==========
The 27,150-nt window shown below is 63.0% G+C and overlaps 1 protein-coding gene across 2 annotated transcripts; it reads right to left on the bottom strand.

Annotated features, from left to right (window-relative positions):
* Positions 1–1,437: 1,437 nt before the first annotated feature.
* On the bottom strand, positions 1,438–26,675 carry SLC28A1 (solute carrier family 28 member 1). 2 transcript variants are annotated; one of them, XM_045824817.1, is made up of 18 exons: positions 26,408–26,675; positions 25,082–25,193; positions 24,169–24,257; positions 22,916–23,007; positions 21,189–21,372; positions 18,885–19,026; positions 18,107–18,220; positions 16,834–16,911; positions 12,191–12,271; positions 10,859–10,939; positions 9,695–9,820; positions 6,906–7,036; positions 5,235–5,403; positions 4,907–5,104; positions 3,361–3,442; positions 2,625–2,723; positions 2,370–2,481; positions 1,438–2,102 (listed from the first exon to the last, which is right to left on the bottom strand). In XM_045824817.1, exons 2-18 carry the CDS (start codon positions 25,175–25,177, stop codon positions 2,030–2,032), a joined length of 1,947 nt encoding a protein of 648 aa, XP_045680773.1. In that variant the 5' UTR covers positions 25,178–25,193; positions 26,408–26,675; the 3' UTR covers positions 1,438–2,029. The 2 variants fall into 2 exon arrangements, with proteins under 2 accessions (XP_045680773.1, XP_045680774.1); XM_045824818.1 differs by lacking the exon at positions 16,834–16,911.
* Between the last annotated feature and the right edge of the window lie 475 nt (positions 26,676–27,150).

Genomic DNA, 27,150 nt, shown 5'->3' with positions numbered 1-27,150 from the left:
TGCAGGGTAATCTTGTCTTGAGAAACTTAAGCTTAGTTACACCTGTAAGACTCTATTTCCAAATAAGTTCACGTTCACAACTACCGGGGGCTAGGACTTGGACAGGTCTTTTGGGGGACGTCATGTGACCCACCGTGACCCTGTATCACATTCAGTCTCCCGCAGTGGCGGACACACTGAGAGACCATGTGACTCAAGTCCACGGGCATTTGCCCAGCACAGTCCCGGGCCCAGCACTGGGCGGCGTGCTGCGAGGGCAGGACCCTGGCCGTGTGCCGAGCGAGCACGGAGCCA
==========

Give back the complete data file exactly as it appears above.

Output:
The 27,150-nt window shown below is 63.0% G+C and overlaps 1 protein-coding gene across 2 annotated transcripts; it reads right to left on the bottom strand.

Annotated features, from left to right (window-relative positions):
* Positions 1–1,437: 1,437 nt before the first annotated feature.
* On the bottom strand, positions 1,438–26,675 carry SLC28A1 (solute carrier family 28 member 1). 2 transcript variants are annotated; one of them, XM_045824817.1, is made up of 18 exons: positions 26,408–26,675; positions 25,082–25,193; positions 24,169–24,257; positions 22,916–23,007; positions 21,189–21,372; positions 18,885–19,026; positions 18,107–18,220; positions 16,834–16,911; positions 12,191–12,271; positions 10,859–10,939; positions 9,695–9,820; positions 6,906–7,036; positions 5,235–5,403; positions 4,907–5,104; positions 3,361–3,442; positions 2,625–2,723; positions 2,370–2,481; positions 1,438–2,102 (listed from the first exon to the last, which is right to left on the bottom strand). In XM_045824817.1, exons 2-18 carry the CDS (start codon positions 25,175–25,177, stop codon positions 2,030–2,032), a joined length of 1,947 nt encoding a protein of 648 aa, XP_045680773.1. In that variant the 5' UTR covers positions 25,178–25,193; positions 26,408–26,675; the 3' UTR covers positions 1,438–2,029. The 2 variants fall into 2 exon arrangements, with proteins under 2 accessions (XP_045680773.1, XP_045680774.1); XM_045824818.1 differs by lacking the exon at positions 16,834–16,911.
* Between the last annotated feature and the right edge of the window lie 475 nt (positions 26,676–27,150).

Genomic DNA, 27,150 nt, shown 5'->3' with positions numbered 1-27,150 from the left:
TGCAGGGTAATCTTGTCTTGAGAAACTTAAGCTTAGTTACACCTGTAAGACTCTATTTCCAAATAAGTTCACGTTCACAACTACCGGGGGCTAGGACTTGGACAGGTCTTTTGGGGGACGTCATGTGACCCACCGTGACCCTGTATCACATTCAGTCTCCCGCAGTGGCGGACACACTGAGAGACCATGTGACTCAAGTCCACGGGCATTTGCCCAGCACAGTCCCGGGCCCAGCACTGGGCGGCGTGCTGCGAGGGCAGGACCCTGGCCGTGTGCCGAGCGAGCACGGAGCCA